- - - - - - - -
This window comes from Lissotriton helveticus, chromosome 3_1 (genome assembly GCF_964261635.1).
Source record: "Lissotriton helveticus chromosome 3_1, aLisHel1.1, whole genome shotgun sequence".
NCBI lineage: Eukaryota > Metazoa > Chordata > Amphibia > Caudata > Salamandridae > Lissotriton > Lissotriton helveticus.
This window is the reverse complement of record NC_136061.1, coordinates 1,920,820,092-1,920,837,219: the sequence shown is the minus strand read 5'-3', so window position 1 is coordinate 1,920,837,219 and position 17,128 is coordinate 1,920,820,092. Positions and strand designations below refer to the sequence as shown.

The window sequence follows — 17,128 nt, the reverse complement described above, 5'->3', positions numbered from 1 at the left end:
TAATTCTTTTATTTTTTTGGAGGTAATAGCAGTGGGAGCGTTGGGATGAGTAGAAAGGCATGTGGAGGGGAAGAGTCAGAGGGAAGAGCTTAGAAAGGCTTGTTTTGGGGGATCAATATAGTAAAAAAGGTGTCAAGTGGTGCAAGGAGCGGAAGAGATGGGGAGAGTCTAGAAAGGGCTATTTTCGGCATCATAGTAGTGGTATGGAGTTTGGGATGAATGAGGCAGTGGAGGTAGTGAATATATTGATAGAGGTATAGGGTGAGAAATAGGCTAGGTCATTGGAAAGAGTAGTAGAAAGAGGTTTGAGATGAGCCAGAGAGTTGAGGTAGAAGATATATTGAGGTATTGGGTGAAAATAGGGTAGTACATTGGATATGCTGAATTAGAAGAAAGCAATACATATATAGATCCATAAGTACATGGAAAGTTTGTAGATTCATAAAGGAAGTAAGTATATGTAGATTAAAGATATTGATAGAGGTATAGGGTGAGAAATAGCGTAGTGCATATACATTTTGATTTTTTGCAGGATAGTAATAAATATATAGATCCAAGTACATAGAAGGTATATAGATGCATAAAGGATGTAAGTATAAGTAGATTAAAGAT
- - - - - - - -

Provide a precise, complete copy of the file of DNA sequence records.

This window comes from Lissotriton helveticus, chromosome 3_1 (genome assembly GCF_964261635.1).
Source record: "Lissotriton helveticus chromosome 3_1, aLisHel1.1, whole genome shotgun sequence".
NCBI lineage: Eukaryota > Metazoa > Chordata > Amphibia > Caudata > Salamandridae > Lissotriton > Lissotriton helveticus.
This window is the reverse complement of record NC_136061.1, coordinates 1,920,820,092-1,920,837,219: the sequence shown is the minus strand read 5'-3', so window position 1 is coordinate 1,920,837,219 and position 17,128 is coordinate 1,920,820,092. Positions and strand designations below refer to the sequence as shown.

The window sequence follows — 17,128 nt, the reverse complement described above, 5'->3', positions numbered from 1 at the left end:
TAATTCTTTTATTTTTTTGGAGGTAATAGCAGTGGGAGCGTTGGGATGAGTAGAAAGGCATGTGGAGGGGAAGAGTCAGAGGGAAGAGCTTAGAAAGGCTTGTTTTGGGGGATCAATATAGTAAAAAAGGTGTCAAGTGGTGCAAGGAGCGGAAGAGATGGGGAGAGTCTAGAAAGGGCTATTTTCGGCATCATAGTAGTGGTATGGAGTTTGGGATGAATGAGGCAGTGGAGGTAGTGAATATATTGATAGAGGTATAGGGTGAGAAATAGGCTAGGTCATTGGAAAGAGTAGTAGAAAGAGGTTTGAGATGAGCCAGAGAGTTGAGGTAGAAGATATATTGAGGTATTGGGTGAAAATAGGGTAGTACATTGGATATGCTGAATTAGAAGAAAGCAATACATATATAGATCCATAAGTACATGGAAAGTTTGTAGATTCATAAAGGAAGTAAGTATATGTAGATTAAAGATATTGATAGAGGTATAGGGTGAGAAATAGCGTAGTGCATATACATTTTGATTTTTTGCAGGATAGTAATAAATATATAGATCCAAGTACATAGAAGGTATATAGATGCATAAAGGATGTAAGTATAAGTAGATTAAAGAT